We need to unmask the deception in Jose Almonte’s “A reforming AFP poses a threat to a corrupt state” (Philippine Daily Inquirer’s Talk of the Town, May 15, 2005). The former national security adviser claimed that “the Aquino and Arroyo administrations rose to power on the back of military and national police support.” Let’s set the record straight. Corazon Aquino did not rise to power on “the back of military and national police support.” The people willingly and eagerly carried her on their backs to Malacanang, meaning the uniformed services had nothing to do with it.

It was civilians who served as the human barricades around Camp Crame. It was Almonte’s faction that was defended by civilians and nuns, the very same people who suffered under the dictator that Almonte’s faction propped up and then mutinied against.

Mrs. Aquino did not take her oath of office at Camp Crame because she had the foresight to see that Almonte and his ilk would use it to back up the historical revisionism that they are engaging in. The truth is Almonte et al all hid behind her skirt until they felt safe enough to come out and strut around like the heroes they never were.

On the Philippine Military Academy (PMA), Almonte wrote: “Some suggest a reform of the Philippine Military Academy curriculum, or the abolition of the PMA altogether. This is a dubious idea. A school cannot be held responsible for the moral failures of some of its graduates decades after their graduation.”

On the contrary, the academy can and should be held responsible when many, not just some, of its graduates become morally depraved, even if it happened decades after they graduated. The academy is supposed to equip those who would one day be entrusted with the security of the State with a solid moral foundation. What kind of academy is it that would impart moral values with a short shelf life?

Almonte himself said: “So potentially powerful is the military, in relation to the larger civilian society, that the quality of its socialization must concern us all.” Why then is reforming the academy a dubious idea? And why hold it blameless?

If we can’t blame the academy, then can we blame the organization that cadets join after graduation? Is it there where they lose their morals? If that’s the case, then we’re right back to the academy because that’s where practically all AFP officers come from. If neither the academy nor the AFP is at fault, then who is to blame, who causes moral degradation, the corrupt society?

But that can’t be because you yourself said “political authorities throughout history have strove to insulate the military institution from temptation by ‘professionalizing’ the officer corps … The professional training that officers receive conditions them – as experts in the management of violence – to regard themselves as a caste set apart from ordinary people.” So, if the military is a “caste set apart,” who do we blame for the sordid state of affairs in the AFP? Satan?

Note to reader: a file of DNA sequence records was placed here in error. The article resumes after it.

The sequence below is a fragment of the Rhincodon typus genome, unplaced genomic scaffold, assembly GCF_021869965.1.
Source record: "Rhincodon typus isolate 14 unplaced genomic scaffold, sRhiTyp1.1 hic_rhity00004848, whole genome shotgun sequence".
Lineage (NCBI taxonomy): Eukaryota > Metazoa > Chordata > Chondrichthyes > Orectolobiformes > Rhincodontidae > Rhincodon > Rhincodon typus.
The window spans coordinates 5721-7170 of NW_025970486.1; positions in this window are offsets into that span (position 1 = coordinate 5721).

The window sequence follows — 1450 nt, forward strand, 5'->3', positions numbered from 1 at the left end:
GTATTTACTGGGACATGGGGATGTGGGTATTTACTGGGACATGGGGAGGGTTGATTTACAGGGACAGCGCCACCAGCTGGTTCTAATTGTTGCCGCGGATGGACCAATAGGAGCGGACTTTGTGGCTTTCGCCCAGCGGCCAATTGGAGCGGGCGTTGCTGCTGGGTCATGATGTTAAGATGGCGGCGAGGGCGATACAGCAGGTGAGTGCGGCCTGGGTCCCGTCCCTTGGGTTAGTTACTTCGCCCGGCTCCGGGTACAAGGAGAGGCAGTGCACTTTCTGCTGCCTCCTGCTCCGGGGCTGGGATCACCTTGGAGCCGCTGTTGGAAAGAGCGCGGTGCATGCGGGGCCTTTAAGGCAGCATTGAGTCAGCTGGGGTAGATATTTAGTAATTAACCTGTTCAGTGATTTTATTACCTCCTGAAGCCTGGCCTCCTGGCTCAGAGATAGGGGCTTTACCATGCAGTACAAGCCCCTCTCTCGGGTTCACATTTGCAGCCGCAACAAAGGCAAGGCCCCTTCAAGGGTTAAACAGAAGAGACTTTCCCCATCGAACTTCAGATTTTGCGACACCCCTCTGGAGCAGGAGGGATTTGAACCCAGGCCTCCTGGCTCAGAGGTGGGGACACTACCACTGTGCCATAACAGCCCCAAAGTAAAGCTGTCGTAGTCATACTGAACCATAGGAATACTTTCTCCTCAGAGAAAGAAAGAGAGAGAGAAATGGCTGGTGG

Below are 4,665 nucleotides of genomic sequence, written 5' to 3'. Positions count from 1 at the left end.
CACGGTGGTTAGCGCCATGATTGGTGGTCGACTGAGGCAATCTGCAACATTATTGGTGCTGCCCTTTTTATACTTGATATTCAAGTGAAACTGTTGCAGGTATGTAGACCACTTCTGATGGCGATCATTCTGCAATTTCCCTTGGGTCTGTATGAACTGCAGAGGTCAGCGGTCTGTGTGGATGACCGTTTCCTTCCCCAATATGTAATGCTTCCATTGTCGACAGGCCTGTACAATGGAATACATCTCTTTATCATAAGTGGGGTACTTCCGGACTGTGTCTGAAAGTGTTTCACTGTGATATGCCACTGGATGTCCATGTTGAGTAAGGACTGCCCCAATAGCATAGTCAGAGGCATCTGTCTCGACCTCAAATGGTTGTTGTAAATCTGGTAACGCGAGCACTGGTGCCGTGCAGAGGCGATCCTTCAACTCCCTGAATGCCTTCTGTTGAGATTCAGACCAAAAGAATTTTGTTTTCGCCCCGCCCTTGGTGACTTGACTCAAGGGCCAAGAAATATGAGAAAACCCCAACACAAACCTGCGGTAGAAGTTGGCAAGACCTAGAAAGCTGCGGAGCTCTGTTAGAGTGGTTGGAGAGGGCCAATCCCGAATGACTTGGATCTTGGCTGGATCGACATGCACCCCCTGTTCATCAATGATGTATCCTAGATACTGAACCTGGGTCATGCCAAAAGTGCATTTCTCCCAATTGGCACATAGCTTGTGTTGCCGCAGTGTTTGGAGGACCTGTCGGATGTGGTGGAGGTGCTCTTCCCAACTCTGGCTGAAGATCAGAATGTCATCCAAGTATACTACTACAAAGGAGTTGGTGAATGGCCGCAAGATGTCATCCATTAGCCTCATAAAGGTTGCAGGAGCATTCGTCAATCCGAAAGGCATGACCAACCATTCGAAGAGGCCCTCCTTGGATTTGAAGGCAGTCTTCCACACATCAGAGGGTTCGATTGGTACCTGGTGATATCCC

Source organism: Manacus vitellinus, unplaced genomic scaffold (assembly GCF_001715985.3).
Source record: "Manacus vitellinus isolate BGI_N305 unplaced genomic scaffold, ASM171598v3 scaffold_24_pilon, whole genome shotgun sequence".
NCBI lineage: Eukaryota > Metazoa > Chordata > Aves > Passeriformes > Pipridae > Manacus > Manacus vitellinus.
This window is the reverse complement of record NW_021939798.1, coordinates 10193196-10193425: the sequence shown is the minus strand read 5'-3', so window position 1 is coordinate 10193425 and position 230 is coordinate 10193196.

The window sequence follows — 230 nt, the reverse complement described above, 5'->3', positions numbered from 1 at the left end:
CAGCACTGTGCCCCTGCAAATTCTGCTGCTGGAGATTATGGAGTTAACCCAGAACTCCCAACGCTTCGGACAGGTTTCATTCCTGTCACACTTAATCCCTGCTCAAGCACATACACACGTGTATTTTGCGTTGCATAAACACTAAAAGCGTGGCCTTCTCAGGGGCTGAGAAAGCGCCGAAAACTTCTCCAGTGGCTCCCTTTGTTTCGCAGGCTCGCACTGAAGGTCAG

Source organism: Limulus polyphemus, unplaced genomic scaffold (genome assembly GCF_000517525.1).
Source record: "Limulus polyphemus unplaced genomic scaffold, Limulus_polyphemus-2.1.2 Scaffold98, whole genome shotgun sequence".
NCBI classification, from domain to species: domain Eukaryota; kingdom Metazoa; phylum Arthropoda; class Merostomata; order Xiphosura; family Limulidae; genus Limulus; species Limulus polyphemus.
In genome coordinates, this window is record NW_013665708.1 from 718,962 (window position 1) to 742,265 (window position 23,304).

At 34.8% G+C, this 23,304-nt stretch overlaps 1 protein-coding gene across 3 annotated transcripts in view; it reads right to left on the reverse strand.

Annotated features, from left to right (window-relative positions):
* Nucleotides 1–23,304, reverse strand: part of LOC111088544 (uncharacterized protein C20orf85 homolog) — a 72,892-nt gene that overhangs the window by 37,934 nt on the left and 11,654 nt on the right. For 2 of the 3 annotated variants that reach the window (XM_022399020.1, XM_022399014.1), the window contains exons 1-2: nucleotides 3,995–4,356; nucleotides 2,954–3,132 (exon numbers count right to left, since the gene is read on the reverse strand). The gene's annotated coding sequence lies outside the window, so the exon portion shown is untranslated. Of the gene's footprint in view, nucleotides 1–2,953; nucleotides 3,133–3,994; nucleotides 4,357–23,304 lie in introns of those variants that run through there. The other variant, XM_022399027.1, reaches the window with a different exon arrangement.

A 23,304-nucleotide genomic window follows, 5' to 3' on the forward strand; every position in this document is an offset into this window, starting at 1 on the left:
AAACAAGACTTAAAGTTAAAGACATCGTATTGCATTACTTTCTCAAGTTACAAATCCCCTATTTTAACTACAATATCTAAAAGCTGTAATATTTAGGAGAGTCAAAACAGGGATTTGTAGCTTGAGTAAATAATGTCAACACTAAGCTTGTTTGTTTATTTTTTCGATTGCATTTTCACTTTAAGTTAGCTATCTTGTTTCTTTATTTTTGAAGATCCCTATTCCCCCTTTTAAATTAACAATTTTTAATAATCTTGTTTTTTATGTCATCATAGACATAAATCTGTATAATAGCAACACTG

Discussing Gen. Carlos Garcia’s case, Almonte wrote, “In keeping with the fraternal spirit instilled in the officer corps, these comptrollers apparently look after high-ranking officers … Military leaders seem to have closed ranks after they learned of the dollar shipments Garcia’s family had been making.” Where do you think this fraternal spirit is first inculcated and then perverted? Isn’t this fraternal spirit what historian Alfred W. McCoy documented in his study, Closer than Brothers?

Let’s go to the real point of Almonte’s article: “If the military remains professional in a state run by corrupt and incompetent politicians, then this professional military will, sooner or later, be moved by popular demand to take over such a mismanaged society.”

In reality, the military does not move in response to popular demand. It moves when it can while it can. Was RAM “moved by popular demand” to overthrow Mrs. Aquino? How about the Oakwood boys? Did the military mistake the clamor of vested interests for the popular demand in the case of Estrada?

The answer is found in Almonte’s piece: “In our country, the military, abetted by the opposition, the Americans and the Church, was venturing into national politics as early as the 1950s when it planned to intervene in the election between an unpopular President Elpidio Quirino and his populist ex-Defense Secretary Ramon Magsaysay.”

Please spare us this talk about a reformed Armed Forces becoming a danger to a corrupt state. That kind of talk is meant to lay the predicate for a military takeover. By contrasting a “reformed” Armed Forces to “corrupt” and “incompetent” politicians and then talking about responding to “popular demand,” Almonte hopes to clothe a naked power grab with a constitutional mantle.

He would have us believe that, “Of all the institutions in the new countries, the military is commonly the best organized, the most nearly equal, the most disciplined and the most closely knit. Hence, it becomes, in most cases, a major player in post-independence politics.”

If what he says is true, then we would welcome the military as a major player. But except for being closely knit, the AFP possesses none of those qualities. We have never had a military that Alfred W. McCoy describes as “subordinated to politicians, yet apolitical; armed yet nonviolent; all-powerful yet powerless.”